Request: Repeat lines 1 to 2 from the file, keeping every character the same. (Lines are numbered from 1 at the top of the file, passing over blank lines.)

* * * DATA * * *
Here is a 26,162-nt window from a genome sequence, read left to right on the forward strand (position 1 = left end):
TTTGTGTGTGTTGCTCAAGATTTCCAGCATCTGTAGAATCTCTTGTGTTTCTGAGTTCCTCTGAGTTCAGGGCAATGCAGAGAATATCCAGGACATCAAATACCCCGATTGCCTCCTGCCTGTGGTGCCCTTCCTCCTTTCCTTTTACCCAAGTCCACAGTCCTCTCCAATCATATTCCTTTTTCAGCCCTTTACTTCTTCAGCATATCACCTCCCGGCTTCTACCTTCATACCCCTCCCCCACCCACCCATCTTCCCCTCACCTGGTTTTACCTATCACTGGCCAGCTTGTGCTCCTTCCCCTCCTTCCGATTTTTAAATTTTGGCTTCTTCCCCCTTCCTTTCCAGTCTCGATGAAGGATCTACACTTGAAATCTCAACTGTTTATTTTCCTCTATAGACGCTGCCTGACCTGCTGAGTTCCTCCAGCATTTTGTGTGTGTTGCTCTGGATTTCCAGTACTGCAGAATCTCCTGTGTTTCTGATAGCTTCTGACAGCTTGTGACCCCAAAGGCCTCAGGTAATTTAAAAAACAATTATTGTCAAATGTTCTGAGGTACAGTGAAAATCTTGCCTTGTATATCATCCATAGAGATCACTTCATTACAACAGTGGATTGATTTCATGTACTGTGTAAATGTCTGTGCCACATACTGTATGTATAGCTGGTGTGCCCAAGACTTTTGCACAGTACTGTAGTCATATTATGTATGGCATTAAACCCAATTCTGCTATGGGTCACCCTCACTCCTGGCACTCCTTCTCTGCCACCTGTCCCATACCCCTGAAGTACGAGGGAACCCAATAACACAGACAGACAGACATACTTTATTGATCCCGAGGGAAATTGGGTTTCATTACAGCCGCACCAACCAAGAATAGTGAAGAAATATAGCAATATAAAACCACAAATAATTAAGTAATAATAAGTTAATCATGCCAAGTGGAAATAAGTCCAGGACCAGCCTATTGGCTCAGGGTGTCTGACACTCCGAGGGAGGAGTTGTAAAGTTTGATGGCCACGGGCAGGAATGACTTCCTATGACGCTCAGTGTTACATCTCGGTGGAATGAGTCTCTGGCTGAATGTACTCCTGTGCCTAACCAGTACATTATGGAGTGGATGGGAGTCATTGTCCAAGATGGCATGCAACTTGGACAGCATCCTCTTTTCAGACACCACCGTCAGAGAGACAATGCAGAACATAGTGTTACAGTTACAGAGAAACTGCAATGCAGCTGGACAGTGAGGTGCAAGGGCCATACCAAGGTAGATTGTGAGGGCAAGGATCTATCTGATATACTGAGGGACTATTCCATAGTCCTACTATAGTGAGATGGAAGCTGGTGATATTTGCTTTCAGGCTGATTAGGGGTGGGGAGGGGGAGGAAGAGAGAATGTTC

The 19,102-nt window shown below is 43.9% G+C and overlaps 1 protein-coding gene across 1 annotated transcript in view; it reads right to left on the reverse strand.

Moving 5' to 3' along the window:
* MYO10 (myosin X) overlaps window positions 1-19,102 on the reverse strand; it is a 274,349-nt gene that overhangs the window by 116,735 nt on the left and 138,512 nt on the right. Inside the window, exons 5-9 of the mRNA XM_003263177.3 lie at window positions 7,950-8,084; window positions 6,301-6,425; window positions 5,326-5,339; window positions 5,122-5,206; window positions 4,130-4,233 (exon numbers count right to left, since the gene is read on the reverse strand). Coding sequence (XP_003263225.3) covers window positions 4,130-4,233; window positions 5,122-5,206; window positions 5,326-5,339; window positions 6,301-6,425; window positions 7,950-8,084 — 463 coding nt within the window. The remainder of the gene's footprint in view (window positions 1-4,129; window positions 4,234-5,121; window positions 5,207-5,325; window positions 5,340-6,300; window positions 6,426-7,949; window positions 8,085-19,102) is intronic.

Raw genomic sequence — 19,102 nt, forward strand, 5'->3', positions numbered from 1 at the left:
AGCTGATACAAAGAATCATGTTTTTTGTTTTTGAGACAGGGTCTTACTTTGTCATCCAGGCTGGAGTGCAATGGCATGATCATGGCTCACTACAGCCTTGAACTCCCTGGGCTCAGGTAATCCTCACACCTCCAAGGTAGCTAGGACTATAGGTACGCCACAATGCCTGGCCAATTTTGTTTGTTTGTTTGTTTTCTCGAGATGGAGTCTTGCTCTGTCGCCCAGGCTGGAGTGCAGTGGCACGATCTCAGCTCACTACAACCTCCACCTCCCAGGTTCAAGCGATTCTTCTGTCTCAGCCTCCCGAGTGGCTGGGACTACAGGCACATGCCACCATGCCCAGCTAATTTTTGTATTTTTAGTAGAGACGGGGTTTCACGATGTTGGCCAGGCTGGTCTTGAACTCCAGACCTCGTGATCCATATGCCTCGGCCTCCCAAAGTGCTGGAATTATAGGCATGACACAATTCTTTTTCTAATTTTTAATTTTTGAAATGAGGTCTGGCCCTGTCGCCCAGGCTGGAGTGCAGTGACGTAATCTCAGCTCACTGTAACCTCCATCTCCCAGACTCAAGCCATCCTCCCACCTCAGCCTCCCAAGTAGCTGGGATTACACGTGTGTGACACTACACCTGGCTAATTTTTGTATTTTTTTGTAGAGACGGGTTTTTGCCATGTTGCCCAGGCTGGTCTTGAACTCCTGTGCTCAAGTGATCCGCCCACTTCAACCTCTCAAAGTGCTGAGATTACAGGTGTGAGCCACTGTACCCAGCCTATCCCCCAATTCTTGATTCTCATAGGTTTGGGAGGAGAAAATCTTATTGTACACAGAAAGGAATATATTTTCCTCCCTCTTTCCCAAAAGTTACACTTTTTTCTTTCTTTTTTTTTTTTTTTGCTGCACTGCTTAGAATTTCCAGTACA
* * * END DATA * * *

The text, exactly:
Here is a 26,162-nt window from a genome sequence, read left to right on the forward strand (position 1 = left end):
TTTGTGTGTGTTGCTCAAGATTTCCAGCATCTGTAGAATCTCTTGTGTTTCTGAGTTCCTCTGAGTTCAGGGCAATGCAGAGAATATCCAGGACATCAAATACCCCGATTGCCTCCTGCCTGTGGTGCCCTTCCTCCTTTCCTTTTACCCAAGTCCACAGTCCTCTCCAATCATATTCCTTTTTCAGCCCTTTACTTCTTCAGCATATCACCTCCCGGCTTCTACCTTCATACCCCTCCCCCACCCACCCATCTTCCCCTCACCTGGTTTTACCTATCACTGGCCAGCTTGTGCTCCTTCCCCTCCTTCCGATTTTTAAATTTTGGCTTCTTCCCCCTTCCTTTCCAGTCTCGATGAAGGATCTACACTTGAAATCTCAACTGTTTATTTTCCTCTATAGACGCTGCCTGACCTGCTGAGTTCCTCCAGCATTTTGTGTGTGTTGCTCTGGATTTCCAGTACTGCAGAATCTCCTGTGTTTCTGATAGCTTCTGACAGCTTGTGACCCCAAAGGCCTCAGGTAATTTAAAAAACAATTATTGTCAAATGTTCTGAGGTACAGTGAAAATCTTGCCTTGTATATCATCCATAGAGATCACTTCATTACAACAGTGGATTGATTTCATGTACTGTGTAAATGTCTGTGCCACATACTGTATGTATAGCTGGTGTGCCCAAGACTTTTGCACAGTACTGTAGTCATATTATGTATGGCATTAAACCCAATTCTGCTATGGGTCACCCTCACTCCTGGCACTCCTTCTCTGCCACCTGTCCCATACCCCTGAAGTACGAGGGAACCCAATAACACAGACAGACAGACATACTTTATTGATCCCGAGGGAAATTGGGTTTCATTACAGCCGCACCAACCAAGAATAGTGAAGAAATATAGCAATATAAAACCACAAATAATTAAGTAATAATAAGTTAATCATGCCAAGTGGAAATAAGTCCAGGACCAGCCTATTGGCTCAGGGTGTCTGACACTCCGAGGGAGGAGTTGTAAAGTTTGATGGCCACGGGCAGGAATGACTTCCTATGACGCTCAGTGTTACATCTCGGTGGAATGAGTCTCTGGCTGAATGTACTCCTGTGCCTAACCAGTACATTATGGAGTGGATGGGAGTCATTGTCCAAGATGGCATGCAACTTGGACAGCATCCTCTTTTCAGACACCACCGTCAGAGAGACAATGCAGAACATAGTGTTACAGTTACAGAGAAACTGCAATGCAGCTGGACAGTGAGGTGCAAGGGCCATACCAAGGTAGATTGTGAGGGCAAGGATCTATCTGATATACTGAGGGACTATTCCATAGTCCTACTATAGTGAGATGGAAGCTGGTGATATTTGCTTTCAGGCTGATTAGGGGTGGGGAGGGGGAGGAAGAGAGAATGTTC